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GPT stands for Generative Pre-trained Transformer (GPT), a type of language model that uses deep learning to generate human-like, conversational text. GPT-4 is the newest version of OpenAI’s language model systems. Its previous version, GPT 3.5, powered the company’s wildly popular ChatGPT chatbot when it launched in November of 2022.

Last month we reported that GPT-4, the new multimodal deep learning model from OpenAI, has passed the Uniform Bar Exam, demonstrating an enormous leap for machine learning and proving that an artificial intelligence program can perform complex legal tasks on par with or better than humans, according to a new paper co-authored by Daniel Martin Katz, professor of law at Illinois Institute of Technology’s Chicago-Kent College of Law.

And now Google has announced the latest version of Med-PaLM a large language model (LLM) designed to provide high quality answers to medical questions.

Med-PaLM harnesses the power of Google’s large language models, which have been aligned to the medical domain with a set of carefully-curated medical expert demonstrations.

Developing AI that can answer medical questions accurately has been a long-standing challenge with several research advances over the past few decades. While the topic is broad, answering US Medical License Exam (USMLE)-style questions has recently emerged as a popular benchmark for evaluating medical question answering performance.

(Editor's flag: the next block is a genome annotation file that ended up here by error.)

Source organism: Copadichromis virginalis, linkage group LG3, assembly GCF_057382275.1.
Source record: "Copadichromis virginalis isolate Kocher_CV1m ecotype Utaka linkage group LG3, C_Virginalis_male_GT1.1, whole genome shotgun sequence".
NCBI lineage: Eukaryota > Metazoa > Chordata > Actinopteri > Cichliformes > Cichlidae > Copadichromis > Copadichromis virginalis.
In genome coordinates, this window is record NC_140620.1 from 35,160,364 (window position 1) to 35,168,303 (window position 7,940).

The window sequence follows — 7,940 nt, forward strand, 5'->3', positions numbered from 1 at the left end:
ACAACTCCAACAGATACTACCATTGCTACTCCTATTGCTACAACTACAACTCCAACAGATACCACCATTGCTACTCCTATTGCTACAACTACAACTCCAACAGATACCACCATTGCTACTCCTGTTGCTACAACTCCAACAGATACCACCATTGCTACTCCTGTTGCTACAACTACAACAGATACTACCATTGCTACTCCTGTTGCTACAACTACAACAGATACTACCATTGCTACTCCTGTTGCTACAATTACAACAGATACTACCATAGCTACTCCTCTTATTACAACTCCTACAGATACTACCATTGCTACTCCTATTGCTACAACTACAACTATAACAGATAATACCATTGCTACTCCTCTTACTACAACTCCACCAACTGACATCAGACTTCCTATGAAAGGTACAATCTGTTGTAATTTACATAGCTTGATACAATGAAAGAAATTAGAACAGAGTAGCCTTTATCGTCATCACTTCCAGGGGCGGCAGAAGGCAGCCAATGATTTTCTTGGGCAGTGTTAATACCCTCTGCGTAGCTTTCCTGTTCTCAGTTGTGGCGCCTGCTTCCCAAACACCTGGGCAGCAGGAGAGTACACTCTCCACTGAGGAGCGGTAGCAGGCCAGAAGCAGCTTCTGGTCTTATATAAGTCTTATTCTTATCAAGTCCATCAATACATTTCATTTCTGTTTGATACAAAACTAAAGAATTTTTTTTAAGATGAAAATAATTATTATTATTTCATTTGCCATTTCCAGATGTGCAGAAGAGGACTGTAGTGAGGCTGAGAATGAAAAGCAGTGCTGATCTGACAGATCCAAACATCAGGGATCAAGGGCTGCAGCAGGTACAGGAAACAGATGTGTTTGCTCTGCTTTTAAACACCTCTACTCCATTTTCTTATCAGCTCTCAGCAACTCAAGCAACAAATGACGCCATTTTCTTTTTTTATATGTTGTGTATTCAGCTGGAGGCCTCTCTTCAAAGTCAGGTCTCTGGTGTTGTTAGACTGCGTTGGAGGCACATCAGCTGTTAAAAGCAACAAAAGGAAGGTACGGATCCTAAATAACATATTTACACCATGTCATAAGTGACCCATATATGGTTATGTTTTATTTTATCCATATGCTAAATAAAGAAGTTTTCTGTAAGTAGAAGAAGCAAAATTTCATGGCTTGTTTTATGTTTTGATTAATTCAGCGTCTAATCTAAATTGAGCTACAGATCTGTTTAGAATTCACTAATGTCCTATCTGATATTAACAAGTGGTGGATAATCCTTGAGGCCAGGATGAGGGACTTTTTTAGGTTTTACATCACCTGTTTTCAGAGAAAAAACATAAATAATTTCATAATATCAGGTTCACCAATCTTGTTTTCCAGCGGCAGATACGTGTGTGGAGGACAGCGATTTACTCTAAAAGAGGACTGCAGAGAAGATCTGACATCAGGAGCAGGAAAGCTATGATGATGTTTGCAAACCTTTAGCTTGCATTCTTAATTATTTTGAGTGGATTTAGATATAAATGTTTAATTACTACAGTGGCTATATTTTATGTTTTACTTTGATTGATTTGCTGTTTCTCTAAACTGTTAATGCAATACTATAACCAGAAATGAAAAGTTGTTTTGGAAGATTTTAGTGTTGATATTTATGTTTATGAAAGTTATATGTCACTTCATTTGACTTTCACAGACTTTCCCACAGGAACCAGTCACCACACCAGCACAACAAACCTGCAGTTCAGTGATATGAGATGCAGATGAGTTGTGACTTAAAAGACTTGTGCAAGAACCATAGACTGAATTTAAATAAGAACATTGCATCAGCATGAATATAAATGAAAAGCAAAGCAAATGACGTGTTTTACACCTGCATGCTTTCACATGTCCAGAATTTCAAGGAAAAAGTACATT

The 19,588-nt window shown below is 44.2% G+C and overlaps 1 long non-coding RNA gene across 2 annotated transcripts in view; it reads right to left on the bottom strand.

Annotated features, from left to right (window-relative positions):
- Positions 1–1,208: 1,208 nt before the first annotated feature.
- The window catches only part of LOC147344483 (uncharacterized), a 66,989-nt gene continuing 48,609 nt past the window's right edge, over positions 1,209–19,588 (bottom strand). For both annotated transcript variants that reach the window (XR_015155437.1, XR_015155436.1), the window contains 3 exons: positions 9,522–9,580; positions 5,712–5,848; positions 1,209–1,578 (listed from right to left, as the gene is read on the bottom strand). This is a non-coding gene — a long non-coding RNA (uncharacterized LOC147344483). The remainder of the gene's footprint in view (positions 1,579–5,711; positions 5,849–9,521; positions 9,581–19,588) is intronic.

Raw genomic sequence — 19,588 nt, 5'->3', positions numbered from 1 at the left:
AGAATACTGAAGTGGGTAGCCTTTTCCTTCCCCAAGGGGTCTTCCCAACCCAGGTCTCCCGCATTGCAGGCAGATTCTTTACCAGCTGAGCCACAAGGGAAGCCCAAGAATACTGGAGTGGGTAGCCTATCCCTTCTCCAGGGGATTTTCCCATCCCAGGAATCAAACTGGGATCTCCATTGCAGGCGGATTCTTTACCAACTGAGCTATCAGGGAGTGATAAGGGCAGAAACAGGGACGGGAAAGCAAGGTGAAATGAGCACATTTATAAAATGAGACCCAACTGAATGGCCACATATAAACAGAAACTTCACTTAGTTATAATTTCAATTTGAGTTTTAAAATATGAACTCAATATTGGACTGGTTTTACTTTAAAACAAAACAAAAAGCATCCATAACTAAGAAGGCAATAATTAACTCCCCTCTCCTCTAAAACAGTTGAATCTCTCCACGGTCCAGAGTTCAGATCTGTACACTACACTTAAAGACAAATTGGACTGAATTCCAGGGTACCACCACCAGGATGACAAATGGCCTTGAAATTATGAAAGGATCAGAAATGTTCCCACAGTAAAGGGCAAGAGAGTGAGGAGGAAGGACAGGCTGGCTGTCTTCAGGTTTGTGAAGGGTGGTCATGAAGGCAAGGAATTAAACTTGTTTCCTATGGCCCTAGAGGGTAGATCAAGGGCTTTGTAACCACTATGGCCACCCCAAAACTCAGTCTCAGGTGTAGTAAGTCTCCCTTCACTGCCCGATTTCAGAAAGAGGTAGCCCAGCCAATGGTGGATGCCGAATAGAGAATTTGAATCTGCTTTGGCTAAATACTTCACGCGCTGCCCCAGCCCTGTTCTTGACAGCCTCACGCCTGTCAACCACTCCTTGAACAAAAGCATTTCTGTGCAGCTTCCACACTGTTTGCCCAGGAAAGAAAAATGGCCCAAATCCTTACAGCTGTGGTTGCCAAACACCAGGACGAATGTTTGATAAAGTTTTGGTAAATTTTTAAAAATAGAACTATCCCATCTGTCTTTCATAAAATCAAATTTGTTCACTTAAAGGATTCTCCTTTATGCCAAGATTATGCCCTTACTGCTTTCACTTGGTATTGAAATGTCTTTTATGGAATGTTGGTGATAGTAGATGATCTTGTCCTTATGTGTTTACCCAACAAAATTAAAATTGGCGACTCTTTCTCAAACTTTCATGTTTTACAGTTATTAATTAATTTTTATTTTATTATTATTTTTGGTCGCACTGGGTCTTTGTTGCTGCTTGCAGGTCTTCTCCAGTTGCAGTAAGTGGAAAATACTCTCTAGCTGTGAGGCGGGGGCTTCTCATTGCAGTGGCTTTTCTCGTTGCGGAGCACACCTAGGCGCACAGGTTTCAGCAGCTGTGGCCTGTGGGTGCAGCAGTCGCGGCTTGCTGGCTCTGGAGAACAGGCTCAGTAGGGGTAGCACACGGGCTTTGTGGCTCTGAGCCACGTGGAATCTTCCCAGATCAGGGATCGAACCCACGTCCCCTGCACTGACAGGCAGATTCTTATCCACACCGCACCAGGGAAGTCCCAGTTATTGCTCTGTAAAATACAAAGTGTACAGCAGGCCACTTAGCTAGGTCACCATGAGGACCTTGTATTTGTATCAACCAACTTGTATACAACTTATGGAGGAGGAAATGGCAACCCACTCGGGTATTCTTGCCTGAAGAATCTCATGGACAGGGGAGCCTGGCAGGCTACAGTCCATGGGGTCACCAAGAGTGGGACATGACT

Google’s first version of Med-PaLM, preprinted in late 2022, was the first AI system to surpass the pass mark on US Medical License Exam (USMLE) questions. Med-PaLM also generates accurate, helpful long-form answers to consumer health questions, as judged by panels of physicians and users.

Google introduced its latest model, Med-PaLM 2, at its annual health event The Check Up. Med-PaLM 2 achieves an accuracy of 85.4% on USMLE questions. This performance is on par with “expert” test takers, and is an 18% leap over its own state of the art results from Med-PaLM.

Google assessed Med-PaLM and Med-PaLM 2 against a benchmark it called ‘MultiMedQA’, which combines seven question answering datasets spanning professional medical exams, medical research, and consumer queries.

Med-PaLM was the first AI system to obtain a passing score on USMLE questions from the MedQA dataset, with an accuracy of 67.4%. Med-PaLM 2 improves on this further with state of the art performance of 85.4%, matching expert test-takers.

Google will soon release a preprint for Med-PaLM 2. In the coming months, Med-PaLM 2 will also be made available to a select group of Google Cloud customers for limited testing, to explore use cases and share feedback, as we investigate safe, responsible, and meaningful ways to use this technology.